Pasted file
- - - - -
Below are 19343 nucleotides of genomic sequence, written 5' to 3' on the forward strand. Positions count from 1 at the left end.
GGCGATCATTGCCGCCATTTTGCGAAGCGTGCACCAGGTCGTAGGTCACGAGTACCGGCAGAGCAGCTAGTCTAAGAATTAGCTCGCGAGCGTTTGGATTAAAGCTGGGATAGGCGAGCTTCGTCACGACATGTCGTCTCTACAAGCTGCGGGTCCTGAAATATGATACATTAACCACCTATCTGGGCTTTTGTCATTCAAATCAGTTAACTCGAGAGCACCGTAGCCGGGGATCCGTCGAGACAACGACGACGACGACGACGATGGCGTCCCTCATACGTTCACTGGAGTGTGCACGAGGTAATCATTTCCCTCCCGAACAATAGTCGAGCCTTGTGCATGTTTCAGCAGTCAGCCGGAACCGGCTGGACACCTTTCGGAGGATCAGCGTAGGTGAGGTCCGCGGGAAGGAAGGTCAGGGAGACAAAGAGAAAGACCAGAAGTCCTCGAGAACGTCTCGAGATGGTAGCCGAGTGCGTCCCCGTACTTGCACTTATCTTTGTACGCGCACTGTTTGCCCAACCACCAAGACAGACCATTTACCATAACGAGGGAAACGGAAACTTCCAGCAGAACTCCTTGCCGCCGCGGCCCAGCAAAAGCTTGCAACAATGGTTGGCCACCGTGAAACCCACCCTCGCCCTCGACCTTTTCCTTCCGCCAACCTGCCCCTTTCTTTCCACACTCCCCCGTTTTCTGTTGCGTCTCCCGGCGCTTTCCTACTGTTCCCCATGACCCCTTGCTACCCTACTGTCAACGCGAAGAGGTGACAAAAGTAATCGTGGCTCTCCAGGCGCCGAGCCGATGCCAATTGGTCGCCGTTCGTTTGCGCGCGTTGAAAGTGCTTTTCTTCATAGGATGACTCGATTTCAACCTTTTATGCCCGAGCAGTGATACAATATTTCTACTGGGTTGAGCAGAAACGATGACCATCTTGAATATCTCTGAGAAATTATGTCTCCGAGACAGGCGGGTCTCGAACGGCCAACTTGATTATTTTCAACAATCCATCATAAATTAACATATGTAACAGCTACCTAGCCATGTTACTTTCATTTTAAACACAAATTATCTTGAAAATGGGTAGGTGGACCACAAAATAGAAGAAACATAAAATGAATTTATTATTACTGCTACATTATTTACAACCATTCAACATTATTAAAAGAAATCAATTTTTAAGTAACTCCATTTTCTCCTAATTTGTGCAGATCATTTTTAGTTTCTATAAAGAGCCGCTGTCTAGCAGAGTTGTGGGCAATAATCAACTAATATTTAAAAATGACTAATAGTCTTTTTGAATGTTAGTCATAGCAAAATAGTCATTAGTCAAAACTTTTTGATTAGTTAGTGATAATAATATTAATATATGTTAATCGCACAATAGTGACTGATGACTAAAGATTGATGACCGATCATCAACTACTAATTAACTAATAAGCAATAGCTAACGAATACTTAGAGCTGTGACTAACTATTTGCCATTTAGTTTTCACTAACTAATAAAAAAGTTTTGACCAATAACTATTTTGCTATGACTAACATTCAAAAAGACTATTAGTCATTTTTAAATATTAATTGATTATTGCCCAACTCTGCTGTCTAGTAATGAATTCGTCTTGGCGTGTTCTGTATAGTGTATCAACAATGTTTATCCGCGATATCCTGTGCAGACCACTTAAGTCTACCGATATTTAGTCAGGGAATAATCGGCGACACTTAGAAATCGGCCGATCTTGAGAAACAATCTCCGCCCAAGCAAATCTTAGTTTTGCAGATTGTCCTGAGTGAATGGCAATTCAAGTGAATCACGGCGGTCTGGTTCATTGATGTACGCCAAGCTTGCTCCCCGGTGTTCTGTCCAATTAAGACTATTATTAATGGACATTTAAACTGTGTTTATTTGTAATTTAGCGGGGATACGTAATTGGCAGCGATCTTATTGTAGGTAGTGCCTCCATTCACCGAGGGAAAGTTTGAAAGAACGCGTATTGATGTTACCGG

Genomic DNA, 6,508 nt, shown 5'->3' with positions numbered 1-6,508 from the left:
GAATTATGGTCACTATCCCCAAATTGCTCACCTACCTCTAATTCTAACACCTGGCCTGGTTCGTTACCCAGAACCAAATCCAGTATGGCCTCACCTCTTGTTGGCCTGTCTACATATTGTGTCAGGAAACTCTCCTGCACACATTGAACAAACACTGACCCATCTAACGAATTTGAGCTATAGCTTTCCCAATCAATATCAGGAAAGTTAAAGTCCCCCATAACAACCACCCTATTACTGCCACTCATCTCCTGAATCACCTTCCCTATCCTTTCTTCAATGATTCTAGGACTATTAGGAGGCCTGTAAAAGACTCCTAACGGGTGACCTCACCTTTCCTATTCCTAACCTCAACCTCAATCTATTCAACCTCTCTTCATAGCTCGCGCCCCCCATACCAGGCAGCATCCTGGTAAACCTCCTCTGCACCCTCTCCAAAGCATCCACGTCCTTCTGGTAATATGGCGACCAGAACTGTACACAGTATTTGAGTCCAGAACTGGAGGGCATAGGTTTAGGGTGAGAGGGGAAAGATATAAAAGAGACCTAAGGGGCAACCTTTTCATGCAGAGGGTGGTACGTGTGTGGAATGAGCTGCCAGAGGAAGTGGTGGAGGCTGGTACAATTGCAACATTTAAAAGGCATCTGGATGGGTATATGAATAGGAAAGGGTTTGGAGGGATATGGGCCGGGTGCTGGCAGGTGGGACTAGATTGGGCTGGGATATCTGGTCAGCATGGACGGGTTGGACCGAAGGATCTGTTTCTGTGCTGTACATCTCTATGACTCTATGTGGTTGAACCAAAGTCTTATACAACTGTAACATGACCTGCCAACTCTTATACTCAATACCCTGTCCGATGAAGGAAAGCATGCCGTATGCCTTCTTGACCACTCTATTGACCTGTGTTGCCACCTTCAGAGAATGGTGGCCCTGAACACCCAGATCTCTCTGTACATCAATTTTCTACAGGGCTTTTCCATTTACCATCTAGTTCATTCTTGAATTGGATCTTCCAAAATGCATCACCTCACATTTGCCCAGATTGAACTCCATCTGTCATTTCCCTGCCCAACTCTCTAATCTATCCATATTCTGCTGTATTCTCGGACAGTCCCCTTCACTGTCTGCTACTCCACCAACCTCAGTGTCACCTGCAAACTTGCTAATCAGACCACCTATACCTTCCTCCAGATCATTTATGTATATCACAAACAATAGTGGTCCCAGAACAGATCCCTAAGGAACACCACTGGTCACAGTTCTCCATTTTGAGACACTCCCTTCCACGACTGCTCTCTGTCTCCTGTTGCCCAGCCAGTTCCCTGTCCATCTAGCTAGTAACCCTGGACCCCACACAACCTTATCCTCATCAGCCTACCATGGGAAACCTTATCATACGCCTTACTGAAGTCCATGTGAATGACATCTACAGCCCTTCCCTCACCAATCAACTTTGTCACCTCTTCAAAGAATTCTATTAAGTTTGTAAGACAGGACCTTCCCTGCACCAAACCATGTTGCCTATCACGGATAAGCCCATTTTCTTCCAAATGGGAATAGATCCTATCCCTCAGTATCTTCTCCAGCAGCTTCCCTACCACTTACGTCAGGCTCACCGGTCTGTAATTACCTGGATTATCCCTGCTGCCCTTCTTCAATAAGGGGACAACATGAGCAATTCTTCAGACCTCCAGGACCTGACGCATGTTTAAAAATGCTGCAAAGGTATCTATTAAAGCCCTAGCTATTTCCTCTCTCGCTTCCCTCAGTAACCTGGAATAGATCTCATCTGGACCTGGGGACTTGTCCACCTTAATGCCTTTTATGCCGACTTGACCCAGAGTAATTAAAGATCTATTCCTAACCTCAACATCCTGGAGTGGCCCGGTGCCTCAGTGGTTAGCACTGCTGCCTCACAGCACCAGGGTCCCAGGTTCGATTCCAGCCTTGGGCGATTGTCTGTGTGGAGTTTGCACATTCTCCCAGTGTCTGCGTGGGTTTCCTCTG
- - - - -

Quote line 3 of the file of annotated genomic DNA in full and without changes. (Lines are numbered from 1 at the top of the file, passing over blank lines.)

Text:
Genomic DNA, 6,508 nt, shown 5'->3' with positions numbered 1-6,508 from the left: